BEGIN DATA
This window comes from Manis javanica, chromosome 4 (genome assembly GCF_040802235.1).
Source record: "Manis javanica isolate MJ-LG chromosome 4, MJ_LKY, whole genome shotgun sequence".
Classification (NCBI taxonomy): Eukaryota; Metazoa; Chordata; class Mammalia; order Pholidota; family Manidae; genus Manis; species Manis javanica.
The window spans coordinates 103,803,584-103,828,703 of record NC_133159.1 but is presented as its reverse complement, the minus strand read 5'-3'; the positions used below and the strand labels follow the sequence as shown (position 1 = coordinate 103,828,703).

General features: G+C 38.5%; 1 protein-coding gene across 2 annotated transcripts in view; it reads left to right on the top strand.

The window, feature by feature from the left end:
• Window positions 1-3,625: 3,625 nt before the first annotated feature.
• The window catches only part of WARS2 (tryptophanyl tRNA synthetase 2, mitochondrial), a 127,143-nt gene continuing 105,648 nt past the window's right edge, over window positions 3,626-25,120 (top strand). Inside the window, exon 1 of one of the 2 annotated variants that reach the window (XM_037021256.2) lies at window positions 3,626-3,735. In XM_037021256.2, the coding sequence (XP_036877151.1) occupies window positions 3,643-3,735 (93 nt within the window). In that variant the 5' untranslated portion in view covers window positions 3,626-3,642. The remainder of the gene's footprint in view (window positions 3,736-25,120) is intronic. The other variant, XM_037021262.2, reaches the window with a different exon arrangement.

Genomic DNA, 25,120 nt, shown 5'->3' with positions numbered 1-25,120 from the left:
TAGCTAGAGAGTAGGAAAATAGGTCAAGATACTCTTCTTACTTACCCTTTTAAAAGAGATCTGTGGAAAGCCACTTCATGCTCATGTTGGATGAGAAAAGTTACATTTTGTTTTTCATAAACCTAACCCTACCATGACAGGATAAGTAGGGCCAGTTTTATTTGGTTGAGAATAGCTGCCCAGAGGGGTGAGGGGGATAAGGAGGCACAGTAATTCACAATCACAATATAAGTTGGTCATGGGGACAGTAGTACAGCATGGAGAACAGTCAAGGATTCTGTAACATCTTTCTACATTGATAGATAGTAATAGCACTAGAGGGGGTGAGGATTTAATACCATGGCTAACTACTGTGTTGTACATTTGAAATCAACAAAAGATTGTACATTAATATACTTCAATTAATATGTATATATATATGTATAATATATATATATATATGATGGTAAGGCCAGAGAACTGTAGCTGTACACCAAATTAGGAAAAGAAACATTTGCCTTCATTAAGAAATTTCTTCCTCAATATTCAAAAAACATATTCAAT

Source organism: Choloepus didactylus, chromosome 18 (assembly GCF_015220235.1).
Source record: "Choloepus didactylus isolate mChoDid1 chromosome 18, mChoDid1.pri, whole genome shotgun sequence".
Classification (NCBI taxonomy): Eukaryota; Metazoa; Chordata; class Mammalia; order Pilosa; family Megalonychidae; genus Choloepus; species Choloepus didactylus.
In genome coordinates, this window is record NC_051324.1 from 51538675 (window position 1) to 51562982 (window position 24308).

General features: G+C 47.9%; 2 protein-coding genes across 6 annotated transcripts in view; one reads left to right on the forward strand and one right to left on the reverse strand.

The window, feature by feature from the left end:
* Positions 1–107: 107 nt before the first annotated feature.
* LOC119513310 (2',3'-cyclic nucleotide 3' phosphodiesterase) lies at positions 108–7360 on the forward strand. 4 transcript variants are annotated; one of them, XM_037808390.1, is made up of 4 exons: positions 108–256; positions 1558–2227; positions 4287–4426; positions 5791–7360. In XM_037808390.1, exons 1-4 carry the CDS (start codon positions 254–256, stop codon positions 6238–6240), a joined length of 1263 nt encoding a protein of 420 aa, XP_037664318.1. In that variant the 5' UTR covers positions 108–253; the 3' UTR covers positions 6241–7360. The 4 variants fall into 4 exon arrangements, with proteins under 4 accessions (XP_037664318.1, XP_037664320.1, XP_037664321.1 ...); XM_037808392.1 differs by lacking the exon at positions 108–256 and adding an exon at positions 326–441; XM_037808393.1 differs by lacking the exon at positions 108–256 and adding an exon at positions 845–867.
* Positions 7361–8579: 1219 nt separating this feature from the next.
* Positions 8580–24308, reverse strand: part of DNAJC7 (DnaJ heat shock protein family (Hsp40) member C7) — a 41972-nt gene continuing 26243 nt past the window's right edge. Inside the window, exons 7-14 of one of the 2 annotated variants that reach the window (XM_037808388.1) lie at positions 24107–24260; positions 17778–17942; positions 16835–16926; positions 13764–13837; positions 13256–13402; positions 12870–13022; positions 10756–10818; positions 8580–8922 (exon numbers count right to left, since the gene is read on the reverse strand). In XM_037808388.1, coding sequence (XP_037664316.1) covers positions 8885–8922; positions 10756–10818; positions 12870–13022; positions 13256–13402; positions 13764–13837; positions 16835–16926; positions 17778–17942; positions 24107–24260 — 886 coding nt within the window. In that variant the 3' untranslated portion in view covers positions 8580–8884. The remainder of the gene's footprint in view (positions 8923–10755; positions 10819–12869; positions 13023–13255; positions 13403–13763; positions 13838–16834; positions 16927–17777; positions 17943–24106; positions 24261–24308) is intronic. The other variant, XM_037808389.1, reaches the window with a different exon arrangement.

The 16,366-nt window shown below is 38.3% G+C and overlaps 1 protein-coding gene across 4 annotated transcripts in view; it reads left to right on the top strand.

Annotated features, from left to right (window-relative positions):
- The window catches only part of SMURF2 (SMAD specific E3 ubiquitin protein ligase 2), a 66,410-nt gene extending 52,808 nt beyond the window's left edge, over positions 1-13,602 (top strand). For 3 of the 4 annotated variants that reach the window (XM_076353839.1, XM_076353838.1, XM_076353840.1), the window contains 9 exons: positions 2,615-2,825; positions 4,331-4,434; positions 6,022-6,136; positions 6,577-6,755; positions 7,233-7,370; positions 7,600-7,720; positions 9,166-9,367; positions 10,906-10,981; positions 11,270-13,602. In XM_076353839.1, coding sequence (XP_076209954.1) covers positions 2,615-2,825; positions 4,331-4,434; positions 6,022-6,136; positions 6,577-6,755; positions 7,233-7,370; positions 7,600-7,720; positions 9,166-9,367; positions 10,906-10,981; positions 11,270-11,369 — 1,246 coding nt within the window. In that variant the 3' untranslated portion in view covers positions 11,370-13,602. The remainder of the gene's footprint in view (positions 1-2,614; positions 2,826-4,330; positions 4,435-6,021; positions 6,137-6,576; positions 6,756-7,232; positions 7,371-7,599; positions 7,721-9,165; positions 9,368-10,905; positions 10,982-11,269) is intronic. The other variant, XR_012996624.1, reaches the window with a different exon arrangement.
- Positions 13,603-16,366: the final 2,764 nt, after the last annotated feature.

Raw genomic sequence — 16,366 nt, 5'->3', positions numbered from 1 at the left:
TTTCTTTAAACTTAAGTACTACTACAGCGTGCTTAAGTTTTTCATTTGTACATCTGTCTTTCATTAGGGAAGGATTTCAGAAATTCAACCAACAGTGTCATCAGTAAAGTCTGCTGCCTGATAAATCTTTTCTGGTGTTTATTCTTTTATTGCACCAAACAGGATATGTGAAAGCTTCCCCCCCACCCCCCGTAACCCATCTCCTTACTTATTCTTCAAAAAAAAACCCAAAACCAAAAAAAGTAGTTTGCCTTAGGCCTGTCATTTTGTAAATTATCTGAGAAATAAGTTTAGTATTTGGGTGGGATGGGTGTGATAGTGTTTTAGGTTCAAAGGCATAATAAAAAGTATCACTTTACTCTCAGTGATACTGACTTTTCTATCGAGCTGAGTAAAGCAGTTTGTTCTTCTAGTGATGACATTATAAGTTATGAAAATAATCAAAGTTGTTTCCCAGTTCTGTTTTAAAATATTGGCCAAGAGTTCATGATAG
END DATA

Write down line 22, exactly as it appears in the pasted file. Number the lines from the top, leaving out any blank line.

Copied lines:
Annotated features, from left to right (window-relative positions):